Sticks and Tones…

One evening I set off with the intention of checking all the fields along a lane where I have several permissions in a row. The little old lady who lives there had been losing chickens – to her they’re her babies, so she gets really upset when any of them get killed. As things went, however, I spotted a fox at the third gateway, and set off after it, so never completed my mission. In order to complete my quest, I set off again the next night. This time, I made it past the first farm, and stopped at the next gateway. This leads into a massive field that runs along the top of a big hill. Unusually for this area, it is relatively flat, so you can see a long way. Thinking that I’d have time to look things over at my leisure, I left the rifle in the truck and switched the NV monocular on. Blow me, if there wasn’t a fox stood watching me about fifty yards in…

A frantic dash to the truck saw me back in about ten seconds, but by now the Charlie had moved out to a distance of about a hundred yards, and was trotting away looking back over its shoulder at me. When he got to about 150 yards, he stopped to see what I was up to. Big mistake – the moment he did so, a Nosler 55gr BT smacked him in the chest, and down he went.

I scanned the rest of the field, but as the only other creature to be seen was a hare, I climbed the gate and went out to retrieve the carcass. After that I moved on and checked out the pasture below – this is very steep, but because it has several ridges, there is a lot of dead ground. Features like that tend to hide any lurking foxes, making it all but impossible to see them. I specifically didn’t want to be drawn into another long foot-slog, however, so decided the best thing would be to go back to the big field and set the caller up. I did this, and the moment the ‘Vixen on heat’ call started, the hare I’d seen earlier came belting in to see what was going on. Apart from this confused individual, however, nothing showed itself. After fifteen minutes or so of fruitless attempts with different calls, I gave up and walked back to the truck. On my way I flushed a couple of feeding birds – probably snipe, but they might have been woodcock.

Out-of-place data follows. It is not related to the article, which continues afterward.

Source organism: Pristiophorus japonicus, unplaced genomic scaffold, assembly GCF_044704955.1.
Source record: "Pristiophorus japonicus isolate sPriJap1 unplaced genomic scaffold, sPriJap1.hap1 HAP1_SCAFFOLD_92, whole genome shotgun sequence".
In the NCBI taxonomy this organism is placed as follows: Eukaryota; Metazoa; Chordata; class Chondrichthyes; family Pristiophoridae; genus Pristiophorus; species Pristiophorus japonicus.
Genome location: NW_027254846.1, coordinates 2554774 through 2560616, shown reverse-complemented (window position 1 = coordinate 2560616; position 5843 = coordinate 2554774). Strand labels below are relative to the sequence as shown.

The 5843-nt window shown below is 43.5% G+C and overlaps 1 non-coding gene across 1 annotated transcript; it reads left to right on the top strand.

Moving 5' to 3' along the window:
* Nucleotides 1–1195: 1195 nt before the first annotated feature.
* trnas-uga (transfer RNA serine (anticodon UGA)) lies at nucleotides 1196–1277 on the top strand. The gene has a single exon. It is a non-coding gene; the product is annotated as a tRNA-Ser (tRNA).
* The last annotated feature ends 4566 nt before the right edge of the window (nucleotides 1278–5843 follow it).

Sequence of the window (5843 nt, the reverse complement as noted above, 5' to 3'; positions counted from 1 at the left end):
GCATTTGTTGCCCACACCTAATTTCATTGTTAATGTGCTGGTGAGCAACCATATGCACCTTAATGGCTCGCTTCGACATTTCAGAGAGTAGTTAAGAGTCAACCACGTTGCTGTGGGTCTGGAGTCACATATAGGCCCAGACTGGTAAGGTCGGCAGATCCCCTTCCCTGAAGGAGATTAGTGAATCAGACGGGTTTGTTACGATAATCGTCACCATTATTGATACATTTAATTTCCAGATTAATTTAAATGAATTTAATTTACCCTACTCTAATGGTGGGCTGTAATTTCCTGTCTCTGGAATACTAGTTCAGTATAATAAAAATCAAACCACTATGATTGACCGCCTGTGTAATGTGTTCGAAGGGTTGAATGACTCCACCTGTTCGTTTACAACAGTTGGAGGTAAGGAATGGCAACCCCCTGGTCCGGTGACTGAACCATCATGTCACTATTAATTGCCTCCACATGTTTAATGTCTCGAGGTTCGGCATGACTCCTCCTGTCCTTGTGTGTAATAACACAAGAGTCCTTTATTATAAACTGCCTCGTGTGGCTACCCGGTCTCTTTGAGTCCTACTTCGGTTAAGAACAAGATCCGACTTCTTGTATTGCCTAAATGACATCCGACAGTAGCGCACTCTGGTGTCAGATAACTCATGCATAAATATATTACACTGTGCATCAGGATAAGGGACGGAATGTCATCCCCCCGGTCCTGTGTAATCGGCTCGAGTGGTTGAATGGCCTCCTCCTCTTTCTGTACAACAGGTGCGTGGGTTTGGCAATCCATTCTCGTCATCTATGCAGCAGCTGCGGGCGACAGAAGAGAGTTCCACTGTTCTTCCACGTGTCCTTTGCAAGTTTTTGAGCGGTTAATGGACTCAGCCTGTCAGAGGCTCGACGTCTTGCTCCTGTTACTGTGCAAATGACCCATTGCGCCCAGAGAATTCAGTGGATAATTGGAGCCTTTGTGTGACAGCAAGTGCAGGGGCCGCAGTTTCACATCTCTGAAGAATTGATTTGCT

Before firing the Disco up, I had a quick look in the field opposite. Whilst doing so, I heard some toads croaking around a small pool – this was to be expected as, like with the foxes, it’s their mating season. I wondered if I’d be able to see them with the NV, so wound the gain right down, set the laser to its lowest power, and refocused the objective lens. Sure enough, there were several frogs and toads sitting around the water’s edge.

Foxes like to eat frogs, so it’s always handy to know where the possible food sources are. I doubt they’d tackle the toads though, as their warty skins carry acrid poisons that would make them most unpalatable. Recent scientific research has shown that some of the chemicals involved have the potential to be very useful in medicine for fighting things like heart disease, cancer, HIV and ever as painkillers. Isn’t nature a wonderful thing!

After enjoying the spectacle of the amphibian get together, I cranked the NV back up and had a scan across the ground in front of me. About 400 yards away, I could see several eyes close together right out in the middle of a field. I wasn’t sure what I was seeing though – was it a group of bunnies, I wondered? Resting on a handy fencepost, I was able to steady the NV and adjust the focus for a better look. It was hard to be sure, as the animals concerned were lying in a shallow gully, but if I wasn’t much mistaken, I was looking at a pair of foxes coupling.

Since the wind was behind me, I didn’t attempt to stalk in on them, but instead jumped in the truck and drove down past the next gateway to an area of hard standing. I knew this would put me well downwind, so I pulled in and parked up. Doing my best to be as quiet as a mouse, I crept up to the gate and switched the NV on. There was nothing in front of me, but when I scanned to the right, instead of seeing foxes, I got a massive glare through the scope. Unknown to me, there was a massive bramble in the way, and the laser had caught it – the reflection made it impossible to see anything, so I moved to the left and tried again. Sure enough, out in the middle of the field there were two foxes in mid-hump.